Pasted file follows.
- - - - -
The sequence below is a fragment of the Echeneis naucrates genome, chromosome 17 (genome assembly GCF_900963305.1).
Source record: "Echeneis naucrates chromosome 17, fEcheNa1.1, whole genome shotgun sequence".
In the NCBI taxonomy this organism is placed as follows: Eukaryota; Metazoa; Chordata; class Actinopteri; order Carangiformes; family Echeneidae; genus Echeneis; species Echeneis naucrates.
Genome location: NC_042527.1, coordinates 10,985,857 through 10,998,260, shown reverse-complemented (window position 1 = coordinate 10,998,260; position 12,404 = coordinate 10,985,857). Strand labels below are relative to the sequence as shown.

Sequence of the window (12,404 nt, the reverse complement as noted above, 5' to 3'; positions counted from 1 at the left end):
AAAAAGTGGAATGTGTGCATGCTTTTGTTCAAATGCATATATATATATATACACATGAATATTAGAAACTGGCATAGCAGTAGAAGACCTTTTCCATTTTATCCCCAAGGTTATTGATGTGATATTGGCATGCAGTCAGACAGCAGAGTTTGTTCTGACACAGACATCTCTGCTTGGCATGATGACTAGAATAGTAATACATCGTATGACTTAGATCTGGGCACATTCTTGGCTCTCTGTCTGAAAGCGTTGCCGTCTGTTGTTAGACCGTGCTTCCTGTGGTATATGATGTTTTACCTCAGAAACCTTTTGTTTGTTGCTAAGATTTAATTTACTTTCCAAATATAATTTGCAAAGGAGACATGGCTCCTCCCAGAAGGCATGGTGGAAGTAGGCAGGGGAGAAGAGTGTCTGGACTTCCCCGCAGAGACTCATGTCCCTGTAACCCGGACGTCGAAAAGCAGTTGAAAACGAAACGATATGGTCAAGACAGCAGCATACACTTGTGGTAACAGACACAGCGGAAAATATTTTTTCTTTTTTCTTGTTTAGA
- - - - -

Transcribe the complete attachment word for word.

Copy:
The sequence below is a fragment of the Echeneis naucrates genome, chromosome 17 (genome assembly GCF_900963305.1).
Source record: "Echeneis naucrates chromosome 17, fEcheNa1.1, whole genome shotgun sequence".
In the NCBI taxonomy this organism is placed as follows: Eukaryota; Metazoa; Chordata; class Actinopteri; order Carangiformes; family Echeneidae; genus Echeneis; species Echeneis naucrates.
Genome location: NC_042527.1, coordinates 10,985,857 through 10,998,260, shown reverse-complemented (window position 1 = coordinate 10,998,260; position 12,404 = coordinate 10,985,857). Strand labels below are relative to the sequence as shown.

Sequence of the window (12,404 nt, the reverse complement as noted above, 5' to 3'; positions counted from 1 at the left end):
AAAAAGTGGAATGTGTGCATGCTTTTGTTCAAATGCATATATATATATATACACATGAATATTAGAAACTGGCATAGCAGTAGAAGACCTTTTCCATTTTATCCCCAAGGTTATTGATGTGATATTGGCATGCAGTCAGACAGCAGAGTTTGTTCTGACACAGACATCTCTGCTTGGCATGATGACTAGAATAGTAATACATCGTATGACTTAGATCTGGGCACATTCTTGGCTCTCTGTCTGAAAGCGTTGCCGTCTGTTGTTAGACCGTGCTTCCTGTGGTATATGATGTTTTACCTCAGAAACCTTTTGTTTGTTGCTAAGATTTAATTTACTTTCCAAATATAATTTGCAAAGGAGACATGGCTCCTCCCAGAAGGCATGGTGGAAGTAGGCAGGGGAGAAGAGTGTCTGGACTTCCCCGCAGAGACTCATGTCCCTGTAACCCGGACGTCGAAAAGCAGTTGAAAACGAAACGATATGGTCAAGACAGCAGCATACACTTGTGGTAACAGACACAGCGGAAAATATTTTTTCTTTTTTCTTGTTTAGA